a first magnetic structure secured to the first end portion; and
    a second magnetic structure secured to the second end portion, the first and second magnetic structures being magnetically attracted to one another to hold the first and second end portions proximate to one another.
  2. 2. The apparatus defined in claim 1 wherein the elongated structure extends away from the first magnetic structure along a first axis, wherein the elongated structure extends away from the second magnetic structure along a second axis, and wherein when the first and second magnetic structures hold the first and second end portions proximate to one another, the first and second axes are approximately aligned with one another.
  3. 3. The apparatus defined in claim 2 wherein when the first and second magnetic structures hold the first and second end portions proximate to one another, a primary direction of magnetic attraction between the first and second magnetic structures is aligned with the first and second axes.
  4. 4. The apparatus defined in claim 3 wherein when the first and second magnetic structures hold the first and second end portions proximate to one another, the first and second magnetic structures mechanically interlock with one another.
  5. 5. The apparatus defined in claim 4 wherein the interlock takes place as a result of motion of the first and second magnetic structures toward one another along the primary direction.
  6. 6. The apparatus defined in claim 3 wherein when the first and second magnetic structures hold the first and second end portions proximate to one another, the first and second magnetic structures mechanically interengage with one another.
  7. 7. The apparatus defined in claim 6 wherein the first and second magnetic structures mechanically interengage with one another as a result of relative motion of the first and second magnetic structures transverse to the primary direction to make the first and second axes more nearly coaxial with one another.
  8. 8. The apparatus defined in claim 7 wherein the first and second magnetic structures include mechanical interlock elements for mechanically interlocking the first and second magnetic structures to one another after a predetermined amount of said relative motion.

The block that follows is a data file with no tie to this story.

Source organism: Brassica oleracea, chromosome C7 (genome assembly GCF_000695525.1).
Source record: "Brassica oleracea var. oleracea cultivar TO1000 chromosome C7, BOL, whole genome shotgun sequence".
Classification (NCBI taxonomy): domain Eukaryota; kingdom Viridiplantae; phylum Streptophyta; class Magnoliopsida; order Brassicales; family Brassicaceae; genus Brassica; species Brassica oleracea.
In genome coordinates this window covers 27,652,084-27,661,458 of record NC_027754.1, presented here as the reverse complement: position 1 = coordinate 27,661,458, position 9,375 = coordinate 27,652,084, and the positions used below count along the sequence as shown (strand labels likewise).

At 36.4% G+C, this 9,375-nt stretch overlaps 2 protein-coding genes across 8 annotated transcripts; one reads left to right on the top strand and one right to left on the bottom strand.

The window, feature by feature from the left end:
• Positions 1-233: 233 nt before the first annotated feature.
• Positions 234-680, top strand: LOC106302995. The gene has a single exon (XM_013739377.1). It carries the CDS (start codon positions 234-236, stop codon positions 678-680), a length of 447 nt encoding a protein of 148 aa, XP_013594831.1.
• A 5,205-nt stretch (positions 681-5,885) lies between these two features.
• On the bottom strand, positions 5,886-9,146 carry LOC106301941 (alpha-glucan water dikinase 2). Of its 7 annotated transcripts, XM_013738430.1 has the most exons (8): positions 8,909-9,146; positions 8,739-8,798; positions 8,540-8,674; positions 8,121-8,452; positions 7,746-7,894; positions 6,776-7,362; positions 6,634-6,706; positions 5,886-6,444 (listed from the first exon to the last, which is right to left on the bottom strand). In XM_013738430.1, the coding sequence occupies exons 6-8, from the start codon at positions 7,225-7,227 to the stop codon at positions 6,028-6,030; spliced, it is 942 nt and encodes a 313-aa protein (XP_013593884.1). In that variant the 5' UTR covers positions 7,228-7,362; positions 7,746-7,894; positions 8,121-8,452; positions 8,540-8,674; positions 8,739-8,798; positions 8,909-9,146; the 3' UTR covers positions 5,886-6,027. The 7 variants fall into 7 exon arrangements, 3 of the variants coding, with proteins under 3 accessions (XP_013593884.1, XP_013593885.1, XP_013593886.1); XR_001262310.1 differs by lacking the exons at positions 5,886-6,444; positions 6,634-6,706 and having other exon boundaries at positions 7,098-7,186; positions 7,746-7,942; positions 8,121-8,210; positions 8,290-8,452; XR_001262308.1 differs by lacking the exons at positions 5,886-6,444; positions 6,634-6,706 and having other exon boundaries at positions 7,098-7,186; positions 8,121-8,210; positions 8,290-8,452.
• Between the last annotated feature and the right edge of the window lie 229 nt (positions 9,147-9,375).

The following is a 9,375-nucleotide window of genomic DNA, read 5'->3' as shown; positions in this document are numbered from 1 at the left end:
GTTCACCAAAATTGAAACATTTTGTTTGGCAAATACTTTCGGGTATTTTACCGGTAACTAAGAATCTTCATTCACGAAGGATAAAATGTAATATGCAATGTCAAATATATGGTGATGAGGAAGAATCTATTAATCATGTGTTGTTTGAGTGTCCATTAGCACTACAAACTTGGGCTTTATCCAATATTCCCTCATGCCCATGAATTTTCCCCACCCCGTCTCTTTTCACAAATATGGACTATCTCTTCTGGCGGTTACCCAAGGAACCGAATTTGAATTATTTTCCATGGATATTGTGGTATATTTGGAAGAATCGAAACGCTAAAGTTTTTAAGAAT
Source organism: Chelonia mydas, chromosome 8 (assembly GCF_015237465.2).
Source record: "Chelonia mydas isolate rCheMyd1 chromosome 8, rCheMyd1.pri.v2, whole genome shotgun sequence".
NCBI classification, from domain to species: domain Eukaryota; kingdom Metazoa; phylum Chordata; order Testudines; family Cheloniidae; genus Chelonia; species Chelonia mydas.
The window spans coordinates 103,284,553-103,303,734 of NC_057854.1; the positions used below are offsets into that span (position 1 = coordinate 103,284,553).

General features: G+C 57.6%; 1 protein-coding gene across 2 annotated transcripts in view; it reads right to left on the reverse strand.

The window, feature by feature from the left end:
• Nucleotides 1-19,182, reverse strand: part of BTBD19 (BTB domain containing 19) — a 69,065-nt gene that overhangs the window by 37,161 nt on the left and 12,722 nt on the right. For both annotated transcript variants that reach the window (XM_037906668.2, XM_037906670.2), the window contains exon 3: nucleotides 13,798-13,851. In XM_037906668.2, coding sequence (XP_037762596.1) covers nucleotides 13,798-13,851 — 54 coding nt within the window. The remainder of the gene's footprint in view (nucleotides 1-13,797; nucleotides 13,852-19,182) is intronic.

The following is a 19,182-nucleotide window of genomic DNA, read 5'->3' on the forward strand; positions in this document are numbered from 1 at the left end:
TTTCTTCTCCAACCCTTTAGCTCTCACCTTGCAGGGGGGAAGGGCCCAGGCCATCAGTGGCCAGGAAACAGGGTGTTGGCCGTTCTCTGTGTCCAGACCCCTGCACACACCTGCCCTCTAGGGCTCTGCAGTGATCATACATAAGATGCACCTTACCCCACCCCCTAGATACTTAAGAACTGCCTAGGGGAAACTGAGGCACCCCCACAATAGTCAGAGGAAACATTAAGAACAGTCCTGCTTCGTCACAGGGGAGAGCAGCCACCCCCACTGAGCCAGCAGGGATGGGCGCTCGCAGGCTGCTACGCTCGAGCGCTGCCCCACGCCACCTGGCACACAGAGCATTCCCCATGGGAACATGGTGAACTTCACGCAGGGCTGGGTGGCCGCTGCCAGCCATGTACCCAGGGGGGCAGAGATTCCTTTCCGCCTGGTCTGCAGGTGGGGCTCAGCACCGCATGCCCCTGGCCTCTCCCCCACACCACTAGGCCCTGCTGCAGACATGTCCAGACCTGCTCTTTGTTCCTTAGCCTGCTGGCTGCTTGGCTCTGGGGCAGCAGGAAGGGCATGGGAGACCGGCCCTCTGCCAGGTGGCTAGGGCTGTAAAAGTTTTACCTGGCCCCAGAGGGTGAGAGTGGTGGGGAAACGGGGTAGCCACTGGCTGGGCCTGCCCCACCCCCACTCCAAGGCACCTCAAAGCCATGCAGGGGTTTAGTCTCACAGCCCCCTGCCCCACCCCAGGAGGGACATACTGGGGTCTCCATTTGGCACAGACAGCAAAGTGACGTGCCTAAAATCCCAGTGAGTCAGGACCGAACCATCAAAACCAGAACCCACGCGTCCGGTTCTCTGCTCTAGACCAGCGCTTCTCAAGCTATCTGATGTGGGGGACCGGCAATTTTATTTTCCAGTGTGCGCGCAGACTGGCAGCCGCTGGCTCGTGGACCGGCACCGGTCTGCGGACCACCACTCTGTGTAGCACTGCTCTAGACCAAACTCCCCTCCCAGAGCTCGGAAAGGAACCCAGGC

9. 9. The apparatus defined in claim 2 wherein when the first and second magnetic structures hold the first and second end portions proximate to one another, a primary direction of magnetic attraction between the first and second magnetic structures is transverse to the first and second axes.
  10. 10. The apparatus defined in claim 9 wherein when the first and second magnetic structures hold the first and second end portions proximate to one another, the first and second magnetic structures mechanically interengage with one another.
  11. 11. The apparatus defined in claim 10 wherein the first and second magnetic structures mechanically interengage with one another by interengaging elements that mechanically resist separation of the first and second magnetic structures parallel to the first and second axes.
  12. 12. A method of implanting in a patient's body apparatus that includes an elongated, laterally flexible structure having first and second end portions that are spaced from one another along a length of the elongated structure, and first and second magnetic structures that are respectively secured to the first and second end portions, the method comprising:
    engaging the first magnetic structure to manipulate position of the first magnetic structure in the patient's body;
    engaging the second magnetic structure to manipulate position of the second magnetic structure in the patient's body;
    using the engaging of the first and second magnetic structures to position the first and second magnetic structures relative to one another so that the first and second magnetic structures magnetically attract one another and hold the first and second end portions proximate to one another.
  13. 13. The method defined in claim 12 wherein the using comprises:
    wrapping the elongated structure around a tissue structure in the patient's body prior to positioning the first and second magnetic structures so that the first and second magnetic structures magnetically attract one another and hold the first and second end portions proximate to one another.
  14. 14. The method defined in claim 12 wherein the tissue structure comprises the patient's esophagus.
  15. 15. The method defined in claim 12 further comprising:
    after the using, releasing the engaging of the first and second magnetic structures.
  16. 16. The method defined in claim 12 further comprising:
    using laparoscopic instrumentation to perform at least some of the engaging.
US12902207 2009-10-26 2010-10-12 Magnetically assisted clasps for prosthetic implants, and related methods Abandoned US20110098731A1 (en)

Priority Applications (2)

Application Number Priority Date Filing Date Title
US25486109 true 2009-10-26 2009-10-26
US12902207 US20110098731A1 (en) 2009-10-26 2010-10-12 Magnetically assisted clasps for prosthetic implants, and related methods

Applications Claiming Priority (1)

Application Number Priority Date Filing Date Title
US12902207 US20110098731A1 (en) 2009-10-26 2010-10-12 Magnetically assisted clasps for prosthetic implants, and related methods

Publications (1)

Publication Number Publication Date
US20110098731A1 true true US20110098731A1 (en) 2011-04-28

Family

ID=43303854

Family Applications (1)

Application Number Title Priority Date Filing Date